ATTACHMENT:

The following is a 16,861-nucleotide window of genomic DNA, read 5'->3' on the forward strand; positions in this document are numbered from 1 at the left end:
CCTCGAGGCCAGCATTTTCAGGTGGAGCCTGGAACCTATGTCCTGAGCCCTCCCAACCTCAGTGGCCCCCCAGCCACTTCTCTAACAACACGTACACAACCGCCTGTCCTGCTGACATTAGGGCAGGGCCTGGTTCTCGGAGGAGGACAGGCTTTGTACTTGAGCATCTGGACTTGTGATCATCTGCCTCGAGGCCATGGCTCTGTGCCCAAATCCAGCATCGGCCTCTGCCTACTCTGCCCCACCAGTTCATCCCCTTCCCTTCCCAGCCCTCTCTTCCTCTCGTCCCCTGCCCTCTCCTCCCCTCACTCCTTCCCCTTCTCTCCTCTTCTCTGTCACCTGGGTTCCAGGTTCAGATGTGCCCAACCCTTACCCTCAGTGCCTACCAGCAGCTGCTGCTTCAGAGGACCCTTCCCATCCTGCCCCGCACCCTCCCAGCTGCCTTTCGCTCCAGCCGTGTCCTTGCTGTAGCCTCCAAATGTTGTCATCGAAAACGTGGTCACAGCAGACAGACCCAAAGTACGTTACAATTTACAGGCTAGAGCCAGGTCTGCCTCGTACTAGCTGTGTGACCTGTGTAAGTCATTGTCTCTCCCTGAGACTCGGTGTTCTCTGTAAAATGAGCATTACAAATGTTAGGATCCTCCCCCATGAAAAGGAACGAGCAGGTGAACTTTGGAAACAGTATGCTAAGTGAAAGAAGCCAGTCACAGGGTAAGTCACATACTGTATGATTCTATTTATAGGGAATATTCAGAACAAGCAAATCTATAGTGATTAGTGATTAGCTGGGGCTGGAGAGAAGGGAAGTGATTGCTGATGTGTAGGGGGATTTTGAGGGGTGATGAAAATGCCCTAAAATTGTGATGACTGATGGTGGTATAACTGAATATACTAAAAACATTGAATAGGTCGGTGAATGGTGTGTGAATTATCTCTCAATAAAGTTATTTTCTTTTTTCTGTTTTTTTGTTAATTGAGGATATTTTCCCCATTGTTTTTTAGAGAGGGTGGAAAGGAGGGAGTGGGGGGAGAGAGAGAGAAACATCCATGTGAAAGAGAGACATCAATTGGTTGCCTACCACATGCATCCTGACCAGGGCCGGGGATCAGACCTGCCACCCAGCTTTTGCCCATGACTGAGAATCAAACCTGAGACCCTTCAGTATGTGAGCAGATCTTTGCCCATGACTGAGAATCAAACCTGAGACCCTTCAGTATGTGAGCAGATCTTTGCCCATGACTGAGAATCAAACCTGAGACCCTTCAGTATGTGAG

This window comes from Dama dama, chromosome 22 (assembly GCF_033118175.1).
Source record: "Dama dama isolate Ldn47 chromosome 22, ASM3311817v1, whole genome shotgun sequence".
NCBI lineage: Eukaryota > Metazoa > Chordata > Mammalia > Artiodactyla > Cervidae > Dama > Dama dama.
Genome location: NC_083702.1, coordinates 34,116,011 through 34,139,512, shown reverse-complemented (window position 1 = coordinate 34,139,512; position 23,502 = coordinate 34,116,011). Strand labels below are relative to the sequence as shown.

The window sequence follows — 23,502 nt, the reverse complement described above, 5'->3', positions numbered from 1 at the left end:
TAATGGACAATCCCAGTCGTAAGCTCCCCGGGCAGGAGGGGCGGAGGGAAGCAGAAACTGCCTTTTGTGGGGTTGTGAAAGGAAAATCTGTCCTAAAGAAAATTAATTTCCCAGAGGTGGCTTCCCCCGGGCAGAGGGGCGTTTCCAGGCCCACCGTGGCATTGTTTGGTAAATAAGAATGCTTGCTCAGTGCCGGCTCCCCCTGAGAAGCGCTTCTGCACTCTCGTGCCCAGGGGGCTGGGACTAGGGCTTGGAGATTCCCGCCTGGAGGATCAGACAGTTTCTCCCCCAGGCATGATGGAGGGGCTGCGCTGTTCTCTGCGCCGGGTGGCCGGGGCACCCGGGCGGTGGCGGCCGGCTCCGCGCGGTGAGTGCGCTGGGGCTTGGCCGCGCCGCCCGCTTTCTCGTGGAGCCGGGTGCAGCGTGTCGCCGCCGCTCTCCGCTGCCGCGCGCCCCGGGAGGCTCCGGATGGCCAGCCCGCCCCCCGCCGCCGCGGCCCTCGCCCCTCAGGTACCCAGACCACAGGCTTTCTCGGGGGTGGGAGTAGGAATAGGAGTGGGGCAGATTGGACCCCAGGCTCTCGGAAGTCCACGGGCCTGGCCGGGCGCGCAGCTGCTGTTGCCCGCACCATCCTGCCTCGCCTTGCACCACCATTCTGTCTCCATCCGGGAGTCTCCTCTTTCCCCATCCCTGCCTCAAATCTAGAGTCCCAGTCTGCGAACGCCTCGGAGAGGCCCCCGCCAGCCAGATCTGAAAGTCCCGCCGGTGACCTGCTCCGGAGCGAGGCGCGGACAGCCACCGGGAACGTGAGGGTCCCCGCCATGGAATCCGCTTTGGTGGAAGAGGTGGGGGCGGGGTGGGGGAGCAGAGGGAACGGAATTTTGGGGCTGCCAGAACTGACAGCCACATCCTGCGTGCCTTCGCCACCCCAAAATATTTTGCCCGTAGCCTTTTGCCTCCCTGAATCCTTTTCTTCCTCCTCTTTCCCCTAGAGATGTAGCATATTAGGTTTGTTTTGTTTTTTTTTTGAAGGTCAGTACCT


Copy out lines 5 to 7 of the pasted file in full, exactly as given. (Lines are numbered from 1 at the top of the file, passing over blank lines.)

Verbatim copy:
NCBI lineage: Eukaryota > Metazoa > Chordata > Mammalia > Artiodactyla > Cervidae > Dama > Dama dama.
Genome location: NC_083702.1, coordinates 34,116,011 through 34,139,512, shown reverse-complemented (window position 1 = coordinate 34,139,512; position 23,502 = coordinate 34,116,011). Strand labels below are relative to the sequence as shown.

The window sequence follows — 23,502 nt, the reverse complement described above, 5'->3', positions numbered from 1 at the left end: